Buying the Barbarians

 | Jun 13, 2013 | 1:00 PM EDT
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Despite once being an infamous name on Wall Street, Kohlberg Kravis Roberts (KKR) certainly does not get much analyst coverage these days. The private equity firm gained notoriety as being one of the core objects of focus for the early 90s book and subsequent movie, Barbarians at the Gate. For barbarians, the firm sure does not make the same waves that it used to -- nor does it seem to be the focus for much investment analysis. This is a shame, as KKR is selling at a low valuation and has a nice dividend yield to boot.

KKR only came to my attention the other day due to the large insider purchases ( about $1.8 million) by Robert Scully, one of its directors. Scully is a long-time Wall Street executive and insider, so when he makes a large purchase, it is worth investigating. This0 was the first insider purchase at the firm since February 2012 -- the stock has run up about 65% over the last year.

A couple of things stand out when one looks at the stock's basic valuation. It is trading at about 9x trailing earnings, which appears cheap. Plus, analysts expect around 40% revenue growth from the company in fiscal 2013. Another item that stands out is the stock's dividend yield and the company's payout policy. KKR does not distribute the same payout every quarter like most companies. The payout can vary significantly from quarter to quarter. However, the yearly payout has shown nice growth over the past few years. KKR paid out a total of $0.71 a share in fiscal 2011, $0.84 a share in fiscal 2012 and has already paid out $0.97 in two payouts in 2013. It seems like a safe bet that the company's total payouts in 2013 will provide a yield of over 6% at the KKR's current price.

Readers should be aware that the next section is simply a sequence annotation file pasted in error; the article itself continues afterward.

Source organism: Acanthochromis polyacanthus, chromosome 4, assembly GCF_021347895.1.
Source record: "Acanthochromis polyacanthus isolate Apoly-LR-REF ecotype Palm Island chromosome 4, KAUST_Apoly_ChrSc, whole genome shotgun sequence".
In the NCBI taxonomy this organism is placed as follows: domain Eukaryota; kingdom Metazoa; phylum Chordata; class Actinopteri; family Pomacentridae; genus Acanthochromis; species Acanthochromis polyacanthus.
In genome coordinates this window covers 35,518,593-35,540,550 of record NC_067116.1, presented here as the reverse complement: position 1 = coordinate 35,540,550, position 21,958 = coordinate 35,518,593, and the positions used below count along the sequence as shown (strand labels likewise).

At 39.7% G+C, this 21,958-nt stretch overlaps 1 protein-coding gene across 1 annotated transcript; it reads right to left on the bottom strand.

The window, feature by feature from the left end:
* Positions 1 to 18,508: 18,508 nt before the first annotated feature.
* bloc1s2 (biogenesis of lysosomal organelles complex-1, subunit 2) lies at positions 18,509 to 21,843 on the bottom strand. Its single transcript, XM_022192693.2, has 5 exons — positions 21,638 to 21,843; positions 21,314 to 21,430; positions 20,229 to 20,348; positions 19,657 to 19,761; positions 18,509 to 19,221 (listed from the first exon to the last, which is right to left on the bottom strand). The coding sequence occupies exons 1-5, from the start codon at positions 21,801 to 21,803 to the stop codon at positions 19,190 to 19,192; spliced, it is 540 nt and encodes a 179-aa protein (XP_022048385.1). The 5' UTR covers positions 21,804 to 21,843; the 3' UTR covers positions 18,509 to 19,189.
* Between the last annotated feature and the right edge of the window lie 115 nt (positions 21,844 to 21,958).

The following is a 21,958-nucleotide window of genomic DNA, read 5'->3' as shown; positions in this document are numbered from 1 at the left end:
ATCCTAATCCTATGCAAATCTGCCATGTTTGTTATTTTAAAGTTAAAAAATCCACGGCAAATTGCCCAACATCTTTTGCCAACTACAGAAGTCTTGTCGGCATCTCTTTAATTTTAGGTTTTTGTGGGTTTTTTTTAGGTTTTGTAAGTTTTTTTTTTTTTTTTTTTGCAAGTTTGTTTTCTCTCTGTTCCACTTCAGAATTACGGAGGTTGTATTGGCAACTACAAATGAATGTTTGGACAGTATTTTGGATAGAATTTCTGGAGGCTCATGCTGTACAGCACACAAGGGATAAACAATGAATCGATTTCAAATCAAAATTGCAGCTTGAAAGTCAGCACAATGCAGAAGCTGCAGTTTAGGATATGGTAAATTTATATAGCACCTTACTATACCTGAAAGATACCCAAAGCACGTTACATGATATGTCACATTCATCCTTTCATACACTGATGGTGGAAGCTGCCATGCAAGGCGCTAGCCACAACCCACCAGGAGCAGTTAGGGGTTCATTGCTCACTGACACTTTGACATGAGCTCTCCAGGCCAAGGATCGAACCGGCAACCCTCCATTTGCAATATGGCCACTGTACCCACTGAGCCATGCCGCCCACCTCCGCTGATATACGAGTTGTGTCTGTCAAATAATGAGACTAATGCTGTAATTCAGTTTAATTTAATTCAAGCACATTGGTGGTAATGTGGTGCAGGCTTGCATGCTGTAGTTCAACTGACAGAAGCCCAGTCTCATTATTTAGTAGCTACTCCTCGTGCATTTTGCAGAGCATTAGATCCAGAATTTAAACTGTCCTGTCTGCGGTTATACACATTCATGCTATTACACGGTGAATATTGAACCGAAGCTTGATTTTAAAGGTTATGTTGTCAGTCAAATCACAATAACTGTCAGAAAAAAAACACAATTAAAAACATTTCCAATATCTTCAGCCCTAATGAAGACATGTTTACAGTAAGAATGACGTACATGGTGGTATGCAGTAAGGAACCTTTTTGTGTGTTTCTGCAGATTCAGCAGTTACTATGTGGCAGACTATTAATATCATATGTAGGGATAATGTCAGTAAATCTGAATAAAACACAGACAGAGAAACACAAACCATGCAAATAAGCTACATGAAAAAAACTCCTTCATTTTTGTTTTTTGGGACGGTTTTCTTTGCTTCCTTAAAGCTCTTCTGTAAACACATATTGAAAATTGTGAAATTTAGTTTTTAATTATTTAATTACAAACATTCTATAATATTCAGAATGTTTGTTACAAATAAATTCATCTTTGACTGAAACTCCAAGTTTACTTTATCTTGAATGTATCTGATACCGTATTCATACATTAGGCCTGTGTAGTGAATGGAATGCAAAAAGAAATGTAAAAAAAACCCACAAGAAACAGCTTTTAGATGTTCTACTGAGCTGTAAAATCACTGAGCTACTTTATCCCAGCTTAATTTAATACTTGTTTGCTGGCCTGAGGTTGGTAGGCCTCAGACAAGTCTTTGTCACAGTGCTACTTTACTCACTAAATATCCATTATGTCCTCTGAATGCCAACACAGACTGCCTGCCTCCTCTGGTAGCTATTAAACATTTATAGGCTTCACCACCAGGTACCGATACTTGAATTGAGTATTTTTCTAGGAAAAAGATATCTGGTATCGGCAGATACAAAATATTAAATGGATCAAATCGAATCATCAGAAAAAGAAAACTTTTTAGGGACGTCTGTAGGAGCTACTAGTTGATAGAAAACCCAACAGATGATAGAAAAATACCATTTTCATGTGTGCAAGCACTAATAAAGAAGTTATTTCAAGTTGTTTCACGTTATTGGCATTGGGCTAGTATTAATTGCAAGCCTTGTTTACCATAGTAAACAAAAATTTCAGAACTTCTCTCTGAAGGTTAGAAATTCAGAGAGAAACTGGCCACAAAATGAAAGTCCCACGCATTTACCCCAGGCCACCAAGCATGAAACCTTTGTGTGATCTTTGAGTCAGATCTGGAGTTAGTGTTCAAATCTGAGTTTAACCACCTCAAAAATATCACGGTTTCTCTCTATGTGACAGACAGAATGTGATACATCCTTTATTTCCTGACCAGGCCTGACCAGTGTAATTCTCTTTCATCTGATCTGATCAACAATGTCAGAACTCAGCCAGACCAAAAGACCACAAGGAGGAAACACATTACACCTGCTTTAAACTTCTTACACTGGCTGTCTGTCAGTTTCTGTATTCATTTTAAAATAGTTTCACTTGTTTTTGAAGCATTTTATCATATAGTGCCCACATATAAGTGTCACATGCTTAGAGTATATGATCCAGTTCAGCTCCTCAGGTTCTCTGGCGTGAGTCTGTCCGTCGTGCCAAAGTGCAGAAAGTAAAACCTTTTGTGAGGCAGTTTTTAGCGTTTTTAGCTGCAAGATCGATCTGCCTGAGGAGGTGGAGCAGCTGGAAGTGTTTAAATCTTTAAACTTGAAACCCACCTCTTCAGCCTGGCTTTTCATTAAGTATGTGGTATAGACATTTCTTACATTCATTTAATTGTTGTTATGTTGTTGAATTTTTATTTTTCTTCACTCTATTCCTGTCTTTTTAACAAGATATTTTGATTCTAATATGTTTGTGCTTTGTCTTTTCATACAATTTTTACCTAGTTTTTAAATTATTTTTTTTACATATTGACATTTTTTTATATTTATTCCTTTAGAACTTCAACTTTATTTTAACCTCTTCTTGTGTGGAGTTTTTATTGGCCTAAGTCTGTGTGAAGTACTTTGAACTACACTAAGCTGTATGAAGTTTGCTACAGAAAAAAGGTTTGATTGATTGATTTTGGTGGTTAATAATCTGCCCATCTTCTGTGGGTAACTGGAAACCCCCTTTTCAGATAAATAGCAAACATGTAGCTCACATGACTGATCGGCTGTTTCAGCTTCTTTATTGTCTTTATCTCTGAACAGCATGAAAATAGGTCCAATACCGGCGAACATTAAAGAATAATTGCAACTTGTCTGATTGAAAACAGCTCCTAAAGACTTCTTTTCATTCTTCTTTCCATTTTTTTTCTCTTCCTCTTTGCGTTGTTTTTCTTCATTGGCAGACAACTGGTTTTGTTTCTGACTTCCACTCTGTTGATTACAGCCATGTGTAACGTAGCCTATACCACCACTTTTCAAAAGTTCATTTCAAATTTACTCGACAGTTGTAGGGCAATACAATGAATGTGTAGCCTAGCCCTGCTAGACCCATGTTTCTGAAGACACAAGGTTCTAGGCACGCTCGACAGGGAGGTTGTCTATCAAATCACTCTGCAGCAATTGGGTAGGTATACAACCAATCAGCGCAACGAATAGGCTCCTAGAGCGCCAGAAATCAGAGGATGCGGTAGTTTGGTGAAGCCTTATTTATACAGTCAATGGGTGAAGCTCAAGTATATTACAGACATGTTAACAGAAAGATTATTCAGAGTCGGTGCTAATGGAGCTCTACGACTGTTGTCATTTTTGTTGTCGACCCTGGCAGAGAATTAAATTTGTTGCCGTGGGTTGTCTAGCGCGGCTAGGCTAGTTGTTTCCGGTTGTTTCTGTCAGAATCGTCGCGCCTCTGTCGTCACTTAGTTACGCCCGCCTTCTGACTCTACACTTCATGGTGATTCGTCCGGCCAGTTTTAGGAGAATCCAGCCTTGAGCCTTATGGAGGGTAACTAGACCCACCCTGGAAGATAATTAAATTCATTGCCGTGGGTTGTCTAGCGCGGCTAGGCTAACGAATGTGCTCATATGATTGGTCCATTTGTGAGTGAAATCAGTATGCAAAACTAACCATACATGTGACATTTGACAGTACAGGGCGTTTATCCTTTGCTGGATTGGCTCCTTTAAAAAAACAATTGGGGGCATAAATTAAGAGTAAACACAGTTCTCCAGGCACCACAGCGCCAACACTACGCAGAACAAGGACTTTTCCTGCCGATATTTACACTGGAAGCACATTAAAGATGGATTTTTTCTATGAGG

The other thing that caught my eye is how off the consensus quarterly earnings estimates seem to be on a regular basis. (Note: The company reports earnings as "economic net income.") I believe analysts have consistently missed how big an impact recovering financial markets over the last few years have on KKR's earnings power. KKR has easily beat consensus earnings estimates for five straight quarters. Most of the beats have been by substantial amounts (see the chart below).

Kohlberg Kravis Roberts (KKR) Quarterly Earnings

The Street seems slow factoring in the improvements in private equity valuations into their estimates for KKR. The company has some about $50 billion of carry-earning AUM. Of this, about 40 billion has no hurdle. These funds are usually invested over long periods. In the first few years, KKR collects a management fee. As these investments are sold or "harvested," KKR collects 20% of the profits. This is a substantial stream of revenue that will accrue to KKR over the next few years -- as long as the financial markets remain solid. In late April the company provided commentary that it had already "harvested" profits equating to $0.18 a share so far for the second quarter.

KKR is currently selling for about $19.25 a share. At that price, investors can pick up an over 6% yield for an equity with a fairly cheap valuation, good growth prospects and some recent significant insider buying.

I have to agree with the analyst from Citi who recently raised the price target to $26 a share on KKR. That would appear to be a more reasonable valuation for these barbarians.

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